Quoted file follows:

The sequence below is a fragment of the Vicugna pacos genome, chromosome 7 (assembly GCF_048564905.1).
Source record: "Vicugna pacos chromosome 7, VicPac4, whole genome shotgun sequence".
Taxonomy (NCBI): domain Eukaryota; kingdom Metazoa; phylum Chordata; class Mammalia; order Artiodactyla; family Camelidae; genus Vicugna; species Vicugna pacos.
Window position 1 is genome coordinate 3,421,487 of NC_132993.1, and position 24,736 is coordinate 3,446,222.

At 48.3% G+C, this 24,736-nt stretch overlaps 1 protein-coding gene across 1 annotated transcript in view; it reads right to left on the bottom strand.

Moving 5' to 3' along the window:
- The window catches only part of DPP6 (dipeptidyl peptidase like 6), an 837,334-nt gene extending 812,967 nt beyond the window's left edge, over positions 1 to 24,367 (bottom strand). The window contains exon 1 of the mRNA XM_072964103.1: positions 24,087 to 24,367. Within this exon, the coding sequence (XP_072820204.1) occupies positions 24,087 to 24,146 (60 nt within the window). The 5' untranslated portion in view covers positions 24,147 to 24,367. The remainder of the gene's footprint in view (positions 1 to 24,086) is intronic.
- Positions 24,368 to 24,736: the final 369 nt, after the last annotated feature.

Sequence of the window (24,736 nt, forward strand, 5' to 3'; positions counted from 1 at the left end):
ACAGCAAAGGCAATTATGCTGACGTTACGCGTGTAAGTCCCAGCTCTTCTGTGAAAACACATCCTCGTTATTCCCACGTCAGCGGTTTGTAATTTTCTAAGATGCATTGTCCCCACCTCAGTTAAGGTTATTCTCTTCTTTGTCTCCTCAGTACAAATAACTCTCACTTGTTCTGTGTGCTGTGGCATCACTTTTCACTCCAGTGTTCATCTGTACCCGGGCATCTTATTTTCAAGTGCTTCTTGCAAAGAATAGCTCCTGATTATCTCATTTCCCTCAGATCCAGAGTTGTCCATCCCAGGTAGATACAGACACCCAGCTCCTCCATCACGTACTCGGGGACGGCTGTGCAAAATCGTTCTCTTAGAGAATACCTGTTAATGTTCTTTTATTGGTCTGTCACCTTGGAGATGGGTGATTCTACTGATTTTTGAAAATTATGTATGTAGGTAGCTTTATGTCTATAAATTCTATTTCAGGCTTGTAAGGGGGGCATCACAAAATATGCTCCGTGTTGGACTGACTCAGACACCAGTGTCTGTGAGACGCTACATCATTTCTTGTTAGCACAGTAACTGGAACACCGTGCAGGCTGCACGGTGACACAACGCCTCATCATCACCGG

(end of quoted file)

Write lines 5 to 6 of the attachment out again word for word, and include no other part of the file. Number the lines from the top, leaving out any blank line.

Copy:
At 48.3% G+C, this 24,736-nt stretch overlaps 1 protein-coding gene across 1 annotated transcript in view; it reads right to left on the bottom strand.

Moving 5' to 3' along the window: